This is a very level trail, constructed along an old rail bed. It leads to a former rail bridge abutment from which one can look up and down river for a mile each way. Visitors may be see turkeys, deer, ducks, beavers, turtles, and an occasional heron or bald eagle. See how many species of native trees you can identify along the way. The trail is groomed in winter for easy skiing, snowshoeing, or when the snow is all packed down, just walk in boots. In other seasons, it is good for walking and running, and just right for kids learning to bike. The trail is enjoyed by people from all around, but especially by neighbors, who have made no fewer than eleven separate approaches down to the trail from their homes out of sight on top of the ridge.
This was the first trail to be constructed by Kennebec Messalonskee Trails. The effort was supported primarily by generous funding from the Waterville Rotary Club, who made it a project to celebrate the centennial of Rotary International in 2005. Additional funding came from the State Recreational Trails Fund, the Town of Benton, Paul Newman, and contributors to Kennebec Messalonskee Trails. The land is owned by Central Maine Power Company.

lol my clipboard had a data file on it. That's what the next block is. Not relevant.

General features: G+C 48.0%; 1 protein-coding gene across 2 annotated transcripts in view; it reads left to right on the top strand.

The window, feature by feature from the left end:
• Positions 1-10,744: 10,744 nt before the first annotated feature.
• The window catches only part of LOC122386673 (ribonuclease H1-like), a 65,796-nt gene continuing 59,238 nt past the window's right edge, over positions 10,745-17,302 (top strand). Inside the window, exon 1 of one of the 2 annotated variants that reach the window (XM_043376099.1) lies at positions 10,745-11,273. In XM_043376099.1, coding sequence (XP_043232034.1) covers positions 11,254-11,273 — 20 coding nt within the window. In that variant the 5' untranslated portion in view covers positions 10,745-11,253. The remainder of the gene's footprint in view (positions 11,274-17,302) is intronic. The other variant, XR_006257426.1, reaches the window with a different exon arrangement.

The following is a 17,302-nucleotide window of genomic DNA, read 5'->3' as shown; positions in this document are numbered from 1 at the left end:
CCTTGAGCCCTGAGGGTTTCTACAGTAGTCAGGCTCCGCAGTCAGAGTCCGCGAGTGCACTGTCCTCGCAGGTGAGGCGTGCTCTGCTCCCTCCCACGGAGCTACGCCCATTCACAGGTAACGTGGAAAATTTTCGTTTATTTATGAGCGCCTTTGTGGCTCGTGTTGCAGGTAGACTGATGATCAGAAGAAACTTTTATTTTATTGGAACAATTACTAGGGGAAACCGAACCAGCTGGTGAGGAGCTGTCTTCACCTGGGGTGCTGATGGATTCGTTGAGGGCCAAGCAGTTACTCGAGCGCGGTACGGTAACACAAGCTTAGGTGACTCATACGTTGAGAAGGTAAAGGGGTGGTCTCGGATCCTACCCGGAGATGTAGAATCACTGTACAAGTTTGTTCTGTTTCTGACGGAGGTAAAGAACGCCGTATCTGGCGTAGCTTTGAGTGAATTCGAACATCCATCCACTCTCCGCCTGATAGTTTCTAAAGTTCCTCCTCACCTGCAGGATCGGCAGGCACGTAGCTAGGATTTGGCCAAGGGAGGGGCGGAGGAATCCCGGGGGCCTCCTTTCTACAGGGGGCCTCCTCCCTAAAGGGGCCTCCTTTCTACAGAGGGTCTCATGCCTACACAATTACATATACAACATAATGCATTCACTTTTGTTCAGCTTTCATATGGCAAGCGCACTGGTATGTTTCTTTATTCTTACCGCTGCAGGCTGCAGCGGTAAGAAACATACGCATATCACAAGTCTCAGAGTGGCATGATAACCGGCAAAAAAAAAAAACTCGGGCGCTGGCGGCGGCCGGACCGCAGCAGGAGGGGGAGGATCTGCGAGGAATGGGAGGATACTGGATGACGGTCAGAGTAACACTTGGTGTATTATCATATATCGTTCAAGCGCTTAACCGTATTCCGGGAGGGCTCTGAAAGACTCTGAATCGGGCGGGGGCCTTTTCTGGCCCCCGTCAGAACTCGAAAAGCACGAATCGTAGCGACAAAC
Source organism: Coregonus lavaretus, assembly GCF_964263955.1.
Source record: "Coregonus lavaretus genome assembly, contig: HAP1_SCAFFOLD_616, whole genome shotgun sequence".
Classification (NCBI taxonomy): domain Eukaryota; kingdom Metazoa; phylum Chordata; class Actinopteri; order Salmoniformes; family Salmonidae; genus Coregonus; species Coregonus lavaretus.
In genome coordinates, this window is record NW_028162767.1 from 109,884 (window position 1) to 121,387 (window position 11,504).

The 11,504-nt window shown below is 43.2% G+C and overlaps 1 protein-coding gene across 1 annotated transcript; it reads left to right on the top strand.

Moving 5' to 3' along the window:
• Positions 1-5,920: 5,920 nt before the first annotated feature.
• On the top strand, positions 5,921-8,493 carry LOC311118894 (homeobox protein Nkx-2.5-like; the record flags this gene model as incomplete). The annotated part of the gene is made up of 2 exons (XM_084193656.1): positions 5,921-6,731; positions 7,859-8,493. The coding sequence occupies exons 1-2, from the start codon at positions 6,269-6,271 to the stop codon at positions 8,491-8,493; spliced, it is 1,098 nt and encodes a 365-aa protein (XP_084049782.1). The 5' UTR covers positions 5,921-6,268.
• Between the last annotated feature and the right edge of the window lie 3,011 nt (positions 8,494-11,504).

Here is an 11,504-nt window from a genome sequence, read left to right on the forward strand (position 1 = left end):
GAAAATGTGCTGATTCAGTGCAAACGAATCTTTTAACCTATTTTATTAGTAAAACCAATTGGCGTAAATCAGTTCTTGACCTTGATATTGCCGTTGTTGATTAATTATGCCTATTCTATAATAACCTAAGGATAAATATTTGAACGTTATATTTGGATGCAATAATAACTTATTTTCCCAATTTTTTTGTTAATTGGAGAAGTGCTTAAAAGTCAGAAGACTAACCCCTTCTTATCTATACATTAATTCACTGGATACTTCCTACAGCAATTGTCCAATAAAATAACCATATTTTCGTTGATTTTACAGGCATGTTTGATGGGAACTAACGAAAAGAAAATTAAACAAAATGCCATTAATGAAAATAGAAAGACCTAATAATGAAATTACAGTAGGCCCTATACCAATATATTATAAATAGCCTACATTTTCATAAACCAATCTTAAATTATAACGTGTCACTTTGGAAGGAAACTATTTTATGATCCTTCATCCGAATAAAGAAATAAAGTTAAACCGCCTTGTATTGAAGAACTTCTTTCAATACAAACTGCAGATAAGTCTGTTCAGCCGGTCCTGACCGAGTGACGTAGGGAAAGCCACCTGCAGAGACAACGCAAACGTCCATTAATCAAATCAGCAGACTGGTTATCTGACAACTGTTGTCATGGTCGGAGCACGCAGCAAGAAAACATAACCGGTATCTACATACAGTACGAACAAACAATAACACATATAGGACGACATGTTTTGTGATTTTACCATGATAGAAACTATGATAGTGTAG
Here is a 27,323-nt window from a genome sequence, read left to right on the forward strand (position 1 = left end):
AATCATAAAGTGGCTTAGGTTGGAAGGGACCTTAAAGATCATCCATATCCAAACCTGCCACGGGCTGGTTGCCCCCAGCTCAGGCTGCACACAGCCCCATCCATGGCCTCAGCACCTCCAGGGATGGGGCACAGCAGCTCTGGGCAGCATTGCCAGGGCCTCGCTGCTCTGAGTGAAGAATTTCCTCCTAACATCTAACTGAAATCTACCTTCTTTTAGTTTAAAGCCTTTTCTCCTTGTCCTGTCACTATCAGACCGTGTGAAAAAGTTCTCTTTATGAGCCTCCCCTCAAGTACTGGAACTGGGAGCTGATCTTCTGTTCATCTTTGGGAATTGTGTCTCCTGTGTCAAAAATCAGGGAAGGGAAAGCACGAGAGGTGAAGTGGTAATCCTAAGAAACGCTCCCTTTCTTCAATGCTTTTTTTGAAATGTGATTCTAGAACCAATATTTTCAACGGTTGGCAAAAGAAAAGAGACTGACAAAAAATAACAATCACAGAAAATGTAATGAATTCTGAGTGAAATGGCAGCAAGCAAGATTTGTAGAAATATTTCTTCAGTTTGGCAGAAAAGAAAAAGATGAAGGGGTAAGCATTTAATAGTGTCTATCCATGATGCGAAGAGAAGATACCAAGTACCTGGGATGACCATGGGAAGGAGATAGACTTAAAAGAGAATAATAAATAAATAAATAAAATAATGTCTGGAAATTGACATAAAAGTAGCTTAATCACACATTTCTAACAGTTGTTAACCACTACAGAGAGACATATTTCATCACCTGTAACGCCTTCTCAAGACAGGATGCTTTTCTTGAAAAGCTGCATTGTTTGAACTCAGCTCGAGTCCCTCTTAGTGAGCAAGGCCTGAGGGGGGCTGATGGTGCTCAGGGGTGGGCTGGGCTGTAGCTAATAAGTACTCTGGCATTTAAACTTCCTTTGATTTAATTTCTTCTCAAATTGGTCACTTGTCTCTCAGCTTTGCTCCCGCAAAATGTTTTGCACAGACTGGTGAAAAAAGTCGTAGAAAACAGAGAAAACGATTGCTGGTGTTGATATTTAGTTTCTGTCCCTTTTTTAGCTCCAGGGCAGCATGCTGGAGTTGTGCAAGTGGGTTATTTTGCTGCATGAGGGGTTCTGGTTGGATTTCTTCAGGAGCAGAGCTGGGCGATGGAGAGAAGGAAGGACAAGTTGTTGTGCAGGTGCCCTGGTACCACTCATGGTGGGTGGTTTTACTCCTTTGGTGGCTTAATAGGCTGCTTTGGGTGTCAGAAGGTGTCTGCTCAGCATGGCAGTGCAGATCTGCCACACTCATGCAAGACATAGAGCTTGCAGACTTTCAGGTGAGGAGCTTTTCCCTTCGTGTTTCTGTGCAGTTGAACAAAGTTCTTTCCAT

Currently there are no connections to other trails; however, the trail is already a designated part of the East Coast Greenway, and future plans are to connect it south to Winslow, and across the Kennebec River to another trail on the western shore.
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There are two approaches to the trail, both marked by a trail sign on the nearest main road.
Approaching by foot from Fairfield, walk along Bridge Street (ME Routes 139/100/11) across the Kennebec River bridge and turn right onto Crummett Street. Follow Crummett Street to its end and then continue up a set of granite steps to the trail. The other acess which includes parking, is off Benton Avenue. About 300 yards south of the intersection with Benton Avenue and ME Routes 139/100/11 (traffic light), a sign at the Asher Farms mobile home park directs drivers to a parking area in pine woods at the far end of the driveway. From there walk down a steep access to the trail.
Both approaches meet at the trailhead kiosk.
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